Public Relations and Marketing Director Vann Joines said the home will be priced to make it accessible for a low-income family, without negatively affecting home prices in the surrounding neighborhood. Low-income is defined as making 80 percent or less of the area’s median income. One report puts the city’s median income for a family of four at $66,000 a year.

The North Rampart Street house is in essence a test case for Project Homecoming, as it prepares to tackle rebuilding efforts through a city grant of $500,000 the group was awarded. The organization will be using the money to purchase 13 lots from the state, which acquired the properties in a buy-out program after the disaster. Officials plan to build 11 new homes and rehabilitate two existing homes over the next two years.

The 3-bedroom, 2-bath 1,200-square-foot homes will be energy efficient using green building materials, Joines said. The houses will be raised high enough to escape future flooding, and be able to withstand hurricane-force winds. And Project Homecoming will work with neighborhood associations to ensure that each home fits the architectural character of the community.

Each home is expected to cost between $190,000 and $200,000 to build, but will be sold for approximately $150,000. Project Homecoming officials, working in partnership with other nonprofits, will help low-income homebuyers secure mortgages of between $85,000 and $90,000, as well as “soft second” grants to cover the remaining cost.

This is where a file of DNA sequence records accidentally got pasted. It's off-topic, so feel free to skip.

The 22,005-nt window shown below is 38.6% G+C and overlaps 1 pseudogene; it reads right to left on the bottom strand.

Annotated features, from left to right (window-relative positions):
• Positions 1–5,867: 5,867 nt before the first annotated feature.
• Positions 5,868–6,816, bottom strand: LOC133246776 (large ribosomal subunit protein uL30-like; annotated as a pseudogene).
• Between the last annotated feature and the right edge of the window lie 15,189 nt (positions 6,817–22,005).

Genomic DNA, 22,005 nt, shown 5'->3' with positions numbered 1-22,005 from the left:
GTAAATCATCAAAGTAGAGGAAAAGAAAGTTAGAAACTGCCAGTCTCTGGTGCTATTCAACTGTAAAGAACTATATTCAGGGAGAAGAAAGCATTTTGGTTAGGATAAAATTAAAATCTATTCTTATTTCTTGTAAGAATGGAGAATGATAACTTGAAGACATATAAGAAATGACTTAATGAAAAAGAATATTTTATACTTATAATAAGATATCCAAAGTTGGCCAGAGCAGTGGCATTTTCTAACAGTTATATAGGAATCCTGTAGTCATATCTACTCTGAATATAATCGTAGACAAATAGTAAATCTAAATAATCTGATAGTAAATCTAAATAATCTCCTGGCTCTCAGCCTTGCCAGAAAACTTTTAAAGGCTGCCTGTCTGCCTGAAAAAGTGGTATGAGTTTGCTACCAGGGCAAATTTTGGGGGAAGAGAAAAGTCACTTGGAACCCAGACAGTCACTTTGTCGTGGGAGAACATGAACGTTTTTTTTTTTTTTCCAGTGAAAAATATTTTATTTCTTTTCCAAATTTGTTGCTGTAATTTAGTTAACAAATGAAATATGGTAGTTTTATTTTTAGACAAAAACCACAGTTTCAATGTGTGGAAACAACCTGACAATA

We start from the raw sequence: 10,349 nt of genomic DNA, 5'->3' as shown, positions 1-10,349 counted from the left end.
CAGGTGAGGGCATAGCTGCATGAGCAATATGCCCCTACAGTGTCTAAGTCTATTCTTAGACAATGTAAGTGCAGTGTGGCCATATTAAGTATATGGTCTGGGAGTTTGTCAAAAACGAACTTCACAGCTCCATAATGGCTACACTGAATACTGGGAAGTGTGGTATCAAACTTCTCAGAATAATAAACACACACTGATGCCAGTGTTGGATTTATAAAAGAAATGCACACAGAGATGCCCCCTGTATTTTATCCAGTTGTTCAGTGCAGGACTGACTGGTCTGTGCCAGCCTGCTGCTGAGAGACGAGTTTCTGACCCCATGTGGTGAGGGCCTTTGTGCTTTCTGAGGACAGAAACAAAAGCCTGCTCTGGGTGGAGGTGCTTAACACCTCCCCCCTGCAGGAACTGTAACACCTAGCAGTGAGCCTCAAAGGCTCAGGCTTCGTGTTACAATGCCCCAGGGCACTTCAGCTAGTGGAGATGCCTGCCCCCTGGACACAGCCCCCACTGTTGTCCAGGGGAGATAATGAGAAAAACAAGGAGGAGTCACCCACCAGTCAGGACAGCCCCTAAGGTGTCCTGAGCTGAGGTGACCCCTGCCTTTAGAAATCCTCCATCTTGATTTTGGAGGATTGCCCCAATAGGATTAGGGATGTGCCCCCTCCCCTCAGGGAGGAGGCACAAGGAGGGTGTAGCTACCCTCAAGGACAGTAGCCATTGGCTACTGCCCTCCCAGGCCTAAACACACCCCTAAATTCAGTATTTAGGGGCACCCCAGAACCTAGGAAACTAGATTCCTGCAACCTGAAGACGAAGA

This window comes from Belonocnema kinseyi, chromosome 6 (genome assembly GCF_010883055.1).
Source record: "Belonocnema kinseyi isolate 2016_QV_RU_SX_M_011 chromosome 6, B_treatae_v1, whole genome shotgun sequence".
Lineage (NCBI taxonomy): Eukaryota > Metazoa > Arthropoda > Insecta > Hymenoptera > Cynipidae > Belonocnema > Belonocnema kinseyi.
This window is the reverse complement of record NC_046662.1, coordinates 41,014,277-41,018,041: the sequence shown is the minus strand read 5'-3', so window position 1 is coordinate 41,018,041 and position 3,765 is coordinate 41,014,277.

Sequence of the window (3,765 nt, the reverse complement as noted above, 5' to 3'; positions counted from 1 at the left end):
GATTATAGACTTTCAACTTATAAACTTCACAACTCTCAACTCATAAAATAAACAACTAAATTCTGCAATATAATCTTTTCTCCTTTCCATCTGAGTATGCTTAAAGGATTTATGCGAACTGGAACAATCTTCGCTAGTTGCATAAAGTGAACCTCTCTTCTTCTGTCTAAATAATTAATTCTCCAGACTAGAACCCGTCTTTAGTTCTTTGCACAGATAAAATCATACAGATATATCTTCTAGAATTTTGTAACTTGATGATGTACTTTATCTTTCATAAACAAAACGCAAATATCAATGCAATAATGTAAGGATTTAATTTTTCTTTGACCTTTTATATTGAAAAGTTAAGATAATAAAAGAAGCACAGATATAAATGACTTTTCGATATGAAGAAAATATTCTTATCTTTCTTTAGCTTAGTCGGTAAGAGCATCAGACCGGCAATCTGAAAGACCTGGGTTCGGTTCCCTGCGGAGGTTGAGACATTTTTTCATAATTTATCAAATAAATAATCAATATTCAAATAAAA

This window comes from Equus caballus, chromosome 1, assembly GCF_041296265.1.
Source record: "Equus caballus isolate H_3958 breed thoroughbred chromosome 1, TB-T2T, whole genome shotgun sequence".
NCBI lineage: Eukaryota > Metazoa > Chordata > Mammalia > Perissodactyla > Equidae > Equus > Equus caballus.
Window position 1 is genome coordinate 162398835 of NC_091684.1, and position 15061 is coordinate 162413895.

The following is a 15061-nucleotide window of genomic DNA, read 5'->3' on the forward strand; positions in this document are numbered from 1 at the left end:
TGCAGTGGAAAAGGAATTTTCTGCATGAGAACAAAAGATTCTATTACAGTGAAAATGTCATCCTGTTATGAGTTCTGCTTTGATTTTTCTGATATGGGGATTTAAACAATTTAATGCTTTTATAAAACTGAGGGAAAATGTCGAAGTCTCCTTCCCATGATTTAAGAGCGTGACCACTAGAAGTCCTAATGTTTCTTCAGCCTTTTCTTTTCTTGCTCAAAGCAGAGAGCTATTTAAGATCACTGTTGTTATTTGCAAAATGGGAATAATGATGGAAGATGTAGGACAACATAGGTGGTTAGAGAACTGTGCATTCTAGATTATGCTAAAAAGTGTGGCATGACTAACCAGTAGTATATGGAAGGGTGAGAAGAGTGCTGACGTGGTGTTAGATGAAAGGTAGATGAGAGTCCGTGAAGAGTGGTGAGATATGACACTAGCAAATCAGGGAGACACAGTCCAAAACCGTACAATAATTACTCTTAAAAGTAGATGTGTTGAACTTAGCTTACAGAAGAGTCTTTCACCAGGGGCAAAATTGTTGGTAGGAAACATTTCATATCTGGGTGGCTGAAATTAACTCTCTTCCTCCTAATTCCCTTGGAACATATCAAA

Qualified homebuyers will also be counseled and trained in how to save money and manage finances so they can meet future mortgage, tax and maintenance responsibilities.

Executive Director Jean Marie Peacock said other “holistic” efforts to help neighborhoods Project Homecoming is undertaking include partnering with neighborhood associations and other agencies to build community gardens, clear lots, and identify blighted properties for future rehabilitation. They are working with one school to teach students about urban farming.

As volunteers preparing for a new week of work were told recently by Operations Director Kevin Krejci: “We are here for the long term to make sure that community-wide recovery happens.”

For more information about Project Homecoming and how to help, go to http://projecthomecoming.net. Or call the toll free number: (877) 942-0444.

Next: One man’s story of survival.

Project Homecoming Commits to Long-term Rebuilding of New Orleans


Editor’s Note: This week I’m sharing stories about people and organizations who have helped New Orleans rebuild since Hurricane Katrina struck in 2005. Monday and Tuesday we looked at a California church that sends a group of volunteers every winter. Wednesday we saw a family from that church that spends their vacation on the annual trips. Today’s post is about the organization that the church group works through, Project Homecoming.